Big Data

GE says Internet connected machines are no threat to human workers

Above: GE is betting big on the concept of Internet-connected machines

General Electric has a vision for a future that is automated, data-driven, and run by smart machines.

GE has attached itself to all the major buzzwords of late, with its executives speaking to the press about the power of “big data,” and the Internet of Things. This buildup is part of its billion-dollar investment in the Industrial Internet, which is bringing analytics and intelligence to the physical world of industry.

GE published a report today on the The Industrial Internet@Work, which makes some sweeping predictions about how the rise of Internet-connected machines will impact society.

The report, written by GE’s chief economist, Marco Annunziata, and its director of global strategy and analytics, Peter C. Evans, found that companies lose money due to inefficiencies in how information is gathered, stored, and shared.

The enemy to productivity is “unplanned downtime.” The authors argue that maintenance crews won’t have to work according to a rigid time schedule and incur unnecessary downtime. Instead, they can respond when they’re needed to the real-time data coming out of connected machines.

“We are giving industrial sectors the ability to be more efficient,” said GE’s vice president of software and analytics William Ruh, in an interview with VentureBeat. “We’re giving them the models the consumer Internet has had for a decade.”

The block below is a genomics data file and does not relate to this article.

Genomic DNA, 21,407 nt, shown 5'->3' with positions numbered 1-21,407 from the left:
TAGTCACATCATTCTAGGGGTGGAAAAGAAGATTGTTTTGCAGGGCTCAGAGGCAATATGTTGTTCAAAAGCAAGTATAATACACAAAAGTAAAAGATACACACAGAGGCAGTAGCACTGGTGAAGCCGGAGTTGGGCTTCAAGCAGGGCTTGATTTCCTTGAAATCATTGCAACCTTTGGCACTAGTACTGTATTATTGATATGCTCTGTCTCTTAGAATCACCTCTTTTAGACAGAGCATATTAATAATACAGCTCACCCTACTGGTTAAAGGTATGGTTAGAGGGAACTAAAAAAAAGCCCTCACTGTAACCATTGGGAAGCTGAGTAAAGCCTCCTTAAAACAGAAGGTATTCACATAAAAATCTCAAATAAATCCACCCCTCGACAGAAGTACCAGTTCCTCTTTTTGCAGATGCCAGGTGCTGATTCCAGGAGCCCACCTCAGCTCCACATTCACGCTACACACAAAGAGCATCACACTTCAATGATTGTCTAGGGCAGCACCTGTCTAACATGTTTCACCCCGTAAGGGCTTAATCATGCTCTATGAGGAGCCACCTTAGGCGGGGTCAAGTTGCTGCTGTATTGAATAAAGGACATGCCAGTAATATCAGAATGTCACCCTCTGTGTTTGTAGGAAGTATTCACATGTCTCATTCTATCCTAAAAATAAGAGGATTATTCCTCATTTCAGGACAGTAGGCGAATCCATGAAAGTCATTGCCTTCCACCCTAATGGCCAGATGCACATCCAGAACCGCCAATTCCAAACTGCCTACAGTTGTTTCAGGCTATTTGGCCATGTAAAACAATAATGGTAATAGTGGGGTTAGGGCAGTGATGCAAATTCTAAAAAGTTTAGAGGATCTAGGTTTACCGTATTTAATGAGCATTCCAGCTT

The report delves into four massive industries: aviation, railways, power, and health care. It provides some concrete use cases for how work processes will change in the future.

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Above: Source: GE Industrial Internet@Work

Cost savings for industries

Ruh tells me that GE is now “all about services” — this kind of speak has prompted analysts to suggest that the company has reinvented itself as a software firm. In addition, GE invested over $100 million into Pivotal, a new spinout company run by former executives from storage and infrastructure giants VMware and EMC.

It’s highly strategic for GE to delve into software and services. It’s an approach taken by most of the largest and most established players in the industry, including IBM and Dell.

GE currently operates around 250,000 turbines, locomotives, medical equipment, and other machines installed globally. These machines are generating terabytes of data that can be analyzed to improve efficiency and reduce costs.

“We see in the industrial sector that there are a whole series of applications that can be configured to operate big machines and plants and fleets,” said Ruh.

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Will the Industrial Internet create jobs?

Technology advances are often seen as a threat to workers — we often hear that machines will replace human workers.

The GE report, however, stipulates that the Industrial Internet will lead to new employment opportunities. GE predicts that employers will be looking to hire data scientists, digital-mechanical engineers, and user interface experts.

The report also stipulates that the average worker will become far more digitally savvy. A wind turbine worker, for instance, will show up for work with a wireless device that indicates exactly which turbine needs to be fixed. That same device is equipped with video conferencing technology, so that worker can communicate with the central operations center and tap the expertise of his or her peers.

According to the report, employers will foot the cost of this technical training and purchase new devices for their workers. The authors also indicate that education will need to improve, but it doesn’t delve further into how we’ll transform our schools and universities.

“We argue that the transformation of work associated with the Industrial Internet is better characterized as a race with the new intelligent machines, not against them,” the authors wrote.

Want to learn more about the Industrial Internet? Check out the full report here. 


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